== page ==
EX-IM BANK $1 BILLION PROGRAM READY TO FINANCE US EXPORTS TO VENEZUELA TO REBUILD AFTER FLOOD DAMAGE
The Export-Import Bank of the United States (Ex-Im Bank) has $1 billion in financing ready to
assist Venezuela in purchasing US goods and services which can be used to rebuild in the wake of
its flood disaster. Private Venezuelan businesses may access the Ex-Im Bank program through
US-based commercial banks, through the US Foreign Commercial Service at the US Embassy in
Caracas, or by calling Ex-Im Bank Business Development Officer Kenneth Gross at
202-565-3928. Government buyers may reach Ex-Im Bank through Venezuela's Ministry of
"As Venezuela rebuilds from the flood, Ex-Im Bank stands behind its offer of $1 billion in financing
initiated last June and is now fully ready to accept applications from Venezuelan businesses large and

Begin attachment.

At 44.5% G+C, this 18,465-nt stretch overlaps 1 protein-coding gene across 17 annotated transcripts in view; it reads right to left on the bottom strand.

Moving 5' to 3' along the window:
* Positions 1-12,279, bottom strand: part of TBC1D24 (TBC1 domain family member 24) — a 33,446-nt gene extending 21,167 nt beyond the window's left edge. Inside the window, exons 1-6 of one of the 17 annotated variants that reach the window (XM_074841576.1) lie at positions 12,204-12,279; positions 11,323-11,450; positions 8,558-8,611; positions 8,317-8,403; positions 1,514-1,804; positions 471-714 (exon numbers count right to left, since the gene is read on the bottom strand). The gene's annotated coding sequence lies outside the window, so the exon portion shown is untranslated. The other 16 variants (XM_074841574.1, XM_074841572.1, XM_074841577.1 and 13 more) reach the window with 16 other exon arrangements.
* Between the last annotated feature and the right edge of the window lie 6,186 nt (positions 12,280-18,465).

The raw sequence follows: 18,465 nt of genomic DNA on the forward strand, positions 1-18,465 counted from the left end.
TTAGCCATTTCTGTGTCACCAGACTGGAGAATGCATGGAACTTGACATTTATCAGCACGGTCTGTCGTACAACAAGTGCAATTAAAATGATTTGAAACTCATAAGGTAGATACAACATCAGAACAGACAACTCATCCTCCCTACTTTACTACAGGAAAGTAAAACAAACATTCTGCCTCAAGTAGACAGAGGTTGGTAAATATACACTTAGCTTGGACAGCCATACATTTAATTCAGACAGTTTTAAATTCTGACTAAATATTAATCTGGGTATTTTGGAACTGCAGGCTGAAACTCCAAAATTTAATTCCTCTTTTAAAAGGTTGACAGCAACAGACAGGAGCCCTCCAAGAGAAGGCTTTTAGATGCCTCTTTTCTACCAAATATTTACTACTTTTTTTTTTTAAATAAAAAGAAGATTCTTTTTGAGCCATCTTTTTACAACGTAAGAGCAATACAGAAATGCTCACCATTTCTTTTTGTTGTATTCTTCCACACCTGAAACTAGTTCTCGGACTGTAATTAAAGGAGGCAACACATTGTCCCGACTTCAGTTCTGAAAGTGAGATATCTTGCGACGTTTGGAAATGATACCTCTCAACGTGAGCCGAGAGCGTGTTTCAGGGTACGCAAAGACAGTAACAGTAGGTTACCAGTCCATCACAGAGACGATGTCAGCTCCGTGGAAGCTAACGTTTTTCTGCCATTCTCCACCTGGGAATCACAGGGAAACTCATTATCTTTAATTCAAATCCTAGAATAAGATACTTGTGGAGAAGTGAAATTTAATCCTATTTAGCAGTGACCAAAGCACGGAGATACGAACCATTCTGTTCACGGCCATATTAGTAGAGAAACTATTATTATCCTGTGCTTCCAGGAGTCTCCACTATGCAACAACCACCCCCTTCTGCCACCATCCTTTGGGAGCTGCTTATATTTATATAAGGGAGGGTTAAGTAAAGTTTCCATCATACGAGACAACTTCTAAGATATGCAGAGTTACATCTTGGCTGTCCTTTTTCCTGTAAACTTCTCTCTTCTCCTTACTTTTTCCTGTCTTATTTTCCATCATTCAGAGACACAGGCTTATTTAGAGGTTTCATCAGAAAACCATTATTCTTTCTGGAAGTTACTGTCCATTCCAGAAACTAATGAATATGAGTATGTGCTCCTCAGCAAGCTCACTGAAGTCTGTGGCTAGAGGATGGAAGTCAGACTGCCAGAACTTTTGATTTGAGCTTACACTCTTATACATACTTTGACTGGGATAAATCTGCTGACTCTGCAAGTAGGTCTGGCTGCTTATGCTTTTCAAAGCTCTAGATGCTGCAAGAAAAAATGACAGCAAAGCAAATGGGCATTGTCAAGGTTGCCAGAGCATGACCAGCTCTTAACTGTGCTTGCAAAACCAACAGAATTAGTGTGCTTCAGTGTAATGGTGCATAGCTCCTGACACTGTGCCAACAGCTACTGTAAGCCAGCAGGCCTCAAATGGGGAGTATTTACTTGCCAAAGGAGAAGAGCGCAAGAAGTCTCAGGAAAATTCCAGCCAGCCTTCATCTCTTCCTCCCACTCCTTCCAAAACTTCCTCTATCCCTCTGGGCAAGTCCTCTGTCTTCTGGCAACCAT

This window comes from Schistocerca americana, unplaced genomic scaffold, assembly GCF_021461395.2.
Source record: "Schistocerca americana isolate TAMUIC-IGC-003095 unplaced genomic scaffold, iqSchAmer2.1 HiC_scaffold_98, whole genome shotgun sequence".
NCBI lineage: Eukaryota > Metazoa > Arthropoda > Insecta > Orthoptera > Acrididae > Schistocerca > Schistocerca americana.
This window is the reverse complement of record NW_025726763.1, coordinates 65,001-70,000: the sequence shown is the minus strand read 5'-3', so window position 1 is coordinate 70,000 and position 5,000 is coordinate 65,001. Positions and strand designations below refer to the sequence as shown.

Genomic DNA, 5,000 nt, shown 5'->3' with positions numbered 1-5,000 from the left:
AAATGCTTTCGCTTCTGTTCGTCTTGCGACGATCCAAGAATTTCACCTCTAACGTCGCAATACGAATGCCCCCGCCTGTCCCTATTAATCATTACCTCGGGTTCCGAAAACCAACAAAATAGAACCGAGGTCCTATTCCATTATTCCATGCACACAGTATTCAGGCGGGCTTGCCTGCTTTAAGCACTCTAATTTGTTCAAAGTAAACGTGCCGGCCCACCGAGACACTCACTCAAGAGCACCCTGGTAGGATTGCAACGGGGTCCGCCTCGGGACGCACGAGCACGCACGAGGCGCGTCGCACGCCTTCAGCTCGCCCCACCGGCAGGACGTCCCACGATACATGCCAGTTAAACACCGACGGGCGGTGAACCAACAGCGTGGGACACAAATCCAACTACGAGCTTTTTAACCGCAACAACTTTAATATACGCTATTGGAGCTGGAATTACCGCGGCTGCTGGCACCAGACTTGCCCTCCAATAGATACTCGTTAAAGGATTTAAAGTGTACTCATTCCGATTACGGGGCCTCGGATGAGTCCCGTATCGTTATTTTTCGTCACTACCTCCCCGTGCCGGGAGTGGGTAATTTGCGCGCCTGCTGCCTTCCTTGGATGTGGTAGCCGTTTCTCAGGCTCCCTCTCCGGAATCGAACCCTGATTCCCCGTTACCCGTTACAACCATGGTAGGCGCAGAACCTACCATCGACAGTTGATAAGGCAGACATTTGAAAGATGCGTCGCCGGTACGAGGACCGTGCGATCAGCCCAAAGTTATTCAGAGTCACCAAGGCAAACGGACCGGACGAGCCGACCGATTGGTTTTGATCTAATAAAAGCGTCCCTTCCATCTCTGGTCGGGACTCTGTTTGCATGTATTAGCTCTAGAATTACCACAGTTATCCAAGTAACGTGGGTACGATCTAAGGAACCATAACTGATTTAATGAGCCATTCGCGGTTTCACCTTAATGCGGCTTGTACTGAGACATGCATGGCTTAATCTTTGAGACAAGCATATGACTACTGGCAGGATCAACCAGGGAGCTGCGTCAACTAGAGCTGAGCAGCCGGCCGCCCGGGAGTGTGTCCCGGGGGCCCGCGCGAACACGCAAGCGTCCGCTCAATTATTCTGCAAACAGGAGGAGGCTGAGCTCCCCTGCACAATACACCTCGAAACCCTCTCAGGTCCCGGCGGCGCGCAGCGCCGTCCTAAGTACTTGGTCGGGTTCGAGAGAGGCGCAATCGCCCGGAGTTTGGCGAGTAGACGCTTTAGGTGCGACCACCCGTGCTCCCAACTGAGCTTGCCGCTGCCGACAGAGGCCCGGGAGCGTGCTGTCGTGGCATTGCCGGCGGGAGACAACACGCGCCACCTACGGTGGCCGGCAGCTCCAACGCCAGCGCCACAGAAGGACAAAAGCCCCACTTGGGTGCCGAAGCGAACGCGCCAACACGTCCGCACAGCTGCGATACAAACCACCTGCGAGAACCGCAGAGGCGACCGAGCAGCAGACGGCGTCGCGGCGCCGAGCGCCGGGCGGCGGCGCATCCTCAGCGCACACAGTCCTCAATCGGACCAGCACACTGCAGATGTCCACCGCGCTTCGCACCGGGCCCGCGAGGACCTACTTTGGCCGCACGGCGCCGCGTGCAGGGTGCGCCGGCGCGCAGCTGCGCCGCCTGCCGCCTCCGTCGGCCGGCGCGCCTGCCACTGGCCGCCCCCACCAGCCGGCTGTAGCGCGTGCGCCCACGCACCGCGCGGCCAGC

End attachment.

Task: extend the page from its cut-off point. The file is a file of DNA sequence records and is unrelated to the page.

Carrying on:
small," Ex-Im Bank Chairman James A. Harmon said.
The financing can be used to purchase US goods and services for projects such as road building,
emergency housing, potable water provision, and hazardous waste and sewage disposal.
Harmon and then-Venezuelan Minister of Finance Maritza Izaguirre signed an agreement last June
which would support up to $1 billion in US exports purchased by businesses in Venezuela. The
agreement makes available funds for small, medium-sized and large businesses and government
entities to purchase US-made products at attractive interest rates. Ex-Im Bank offers three types of
financing for businesses in the public and private sector in Venezuela: loans, guarantees and
Ex-Im Bank authorized $330 million in financing in support of US exports to Venezuela in fiscal year
1999. Already in fiscal year 2000, Ex-Im Bank has authorized $273 million for exports to Venezuela
including wastewater treatment equipment, ambulances, trucks, refuse systems and electrical
Ex-Im Bank is an independent US government agency that helps finance the sale of US exports
primarily to emerging markets throughout the world, by providing loans, guarantees, and insurance.
Ex-Im Bank supported nearly $17 billion in exports worldwide in fiscal year 1999.